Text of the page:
Today we’d like to introduce you to Victor Baker.
Victor, we’d love to hear your story and how you got to where you are today both personally and as an artist.
I’m a longtime guitar player and tinkerer. Ever since I was a kid starting out on guitar, in addition to playing all the time I continually disassembled and dabbled around with the instrument itself. I practiced endlessly, and immediately after playing would disassemble my guitar and swap components to see the changes in sound. This process continues to this day actually! After high school I attended music school in Boston focusing on Jazz studies and got my degree in music. After that I moved to Philadelphia and started a teaching practice combined with playing tons of professional gigs. I also lived in New York City for several years performing in clubs and teaching, and for a time I actually had a license to perform in the subway system which was a real learning experience. Soon after that I was renting a space from a popular guitar repair shop back in Philly, and in between giving lessons I would always hang out and watch the repairs being done. Eventually I decided I needed a hobby and set out to build my own guitar. The guitar turned out pretty good for a first effort, and I ended up using it on a lot of performances. One thing led to another and I found myself building more and more instruments. Eventually I began to get busy enough to cut out my teaching practice and focus solely on guitar making, composition and performing. I’ve always found it easier to make a living from making guitars as opposed to playing them, but always try to keep up on my modern jazz style compositions and performing. I’ve had various workshops in Philadelphia and for the past 9 years in New York City. At the end of 2017 I decided I had enough of the big city and high rent. My wife and I had been making various trips out west for vacations, and always thought of spending some time in California. At the beginning of this year we took the plunge and moved the workshop to San Diego. Loving it here so far, San Diego is a great town full of really talented musicians. The weather isn’t bad either!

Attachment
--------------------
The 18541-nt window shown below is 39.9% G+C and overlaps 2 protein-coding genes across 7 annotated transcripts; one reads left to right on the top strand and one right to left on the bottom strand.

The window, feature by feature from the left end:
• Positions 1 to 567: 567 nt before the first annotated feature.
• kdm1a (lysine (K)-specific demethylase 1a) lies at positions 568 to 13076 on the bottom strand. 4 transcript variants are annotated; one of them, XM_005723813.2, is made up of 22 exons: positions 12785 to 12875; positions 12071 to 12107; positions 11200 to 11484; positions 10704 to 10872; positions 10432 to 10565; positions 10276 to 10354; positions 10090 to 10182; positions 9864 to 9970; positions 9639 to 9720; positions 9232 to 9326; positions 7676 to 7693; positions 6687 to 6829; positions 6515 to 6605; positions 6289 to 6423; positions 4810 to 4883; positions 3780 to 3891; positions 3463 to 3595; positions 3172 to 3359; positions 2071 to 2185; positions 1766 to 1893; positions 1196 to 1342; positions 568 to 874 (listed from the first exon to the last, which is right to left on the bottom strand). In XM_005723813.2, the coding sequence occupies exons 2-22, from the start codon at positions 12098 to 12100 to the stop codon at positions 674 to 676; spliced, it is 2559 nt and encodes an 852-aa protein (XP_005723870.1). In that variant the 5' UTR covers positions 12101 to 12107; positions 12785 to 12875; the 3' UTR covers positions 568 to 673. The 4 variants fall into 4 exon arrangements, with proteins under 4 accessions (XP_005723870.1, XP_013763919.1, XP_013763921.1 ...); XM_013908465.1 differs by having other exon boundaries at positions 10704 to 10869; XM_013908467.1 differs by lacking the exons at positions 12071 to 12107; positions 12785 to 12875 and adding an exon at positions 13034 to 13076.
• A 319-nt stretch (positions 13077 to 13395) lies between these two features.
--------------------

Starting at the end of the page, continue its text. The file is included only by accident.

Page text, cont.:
We’d love to hear more about your art. What do you do you do and why and what do you hope others will take away from your work?
My pursuit of guitar has always been two-pronged. When starting out in luthiery it felt natural to try and build the type of instrument that is used in the genre that I play. I took a huge interest in jazz guitar as a teenager, and while I listen to all sorts of music and enjoy making all kinds of different guitars, jazz guitars are where things have settled and what I am known for both as a builder and composer / performer. The past year has been filled more with guitar making than guitar playing, but I’m continually collaborating and workshopping music with players I have met here in San Diego. This summer I have started a new recording project, which is always exciting. My new workshop in Spring Valley is all set up, settled in and quite busy.
I do plan to start performing again the latter part of this year in support of my latest recording. I always strive for a balance between making and playing, and I think my guitars have become popular because of the fact that I know what to do instinctively to create a guitar that is both a recording quality level tool as well as a real-world solid gigging instrument. Jazz guitar is a small niche market, but my guitars go all over the world to all sorts of pro players at this point which is quite a trip to me.
Over the last several years my guitars have really become organic and earthy in appearance which is great. I try to make the guitars look like an old cello or double bass, and prefer to let the wood do the talking in terms of aesthetics. Musically my compositions are solidly in the progressive jazz realm, I’m not much of a standard bearer or traditionalist per se. But I’m not avant-garde either, I just try to make music that is listenable and creates a vibe, not overly complicated to enjoy or abstractly demanding. The plan is to continually do what I’ve been doing, reinventing myself along the way with new guitar ideas and musical projects.
What do you know now that you wished you had learned earlier?
Well, the thing I like most about being an artist is that you are always continually learning and revising yourself and your approach to expression. I would say just persevere and continually strive to find new things to inspire you. As far as luthier training I am self-taught out of necessity. No guitar makers could take me in as an apprentice during my formative years, but I wanted to make guitars so I set out to do it anyway. Be dogged and resolute even if you think no one cares. If you are creative it’s essential you find a way to create.
Culturally the USA is a challenging place to be an artist, but thankfully the internet makes it pretty easy to be globally visible no matter where you are. Fortunately for me I have two areas of outlet, and I always strive to have a balance between the two. Sometimes it’s nice to be away from lutherie and concentrate on music, sometimes the opposite does it for me. Stay inspired and put your stuff out there, there’s always a person out there who will enjoy your expression no matter your style or medium.
Do you have any events or exhibitions coming up? Where would one go to see more of your work? How can people support you and your artwork?
My website is http://www.victorbakerguitars.com.
- Address: I live in downtown San Diego and my workshop is in Spring Valley. Shop visits are by appointment only- send me an email!
- Website: http://www.victorbakerguitars.com
- Email: firstname.lastname@example.org
- Facebook: https://www.facebook.com/victorbakerguitars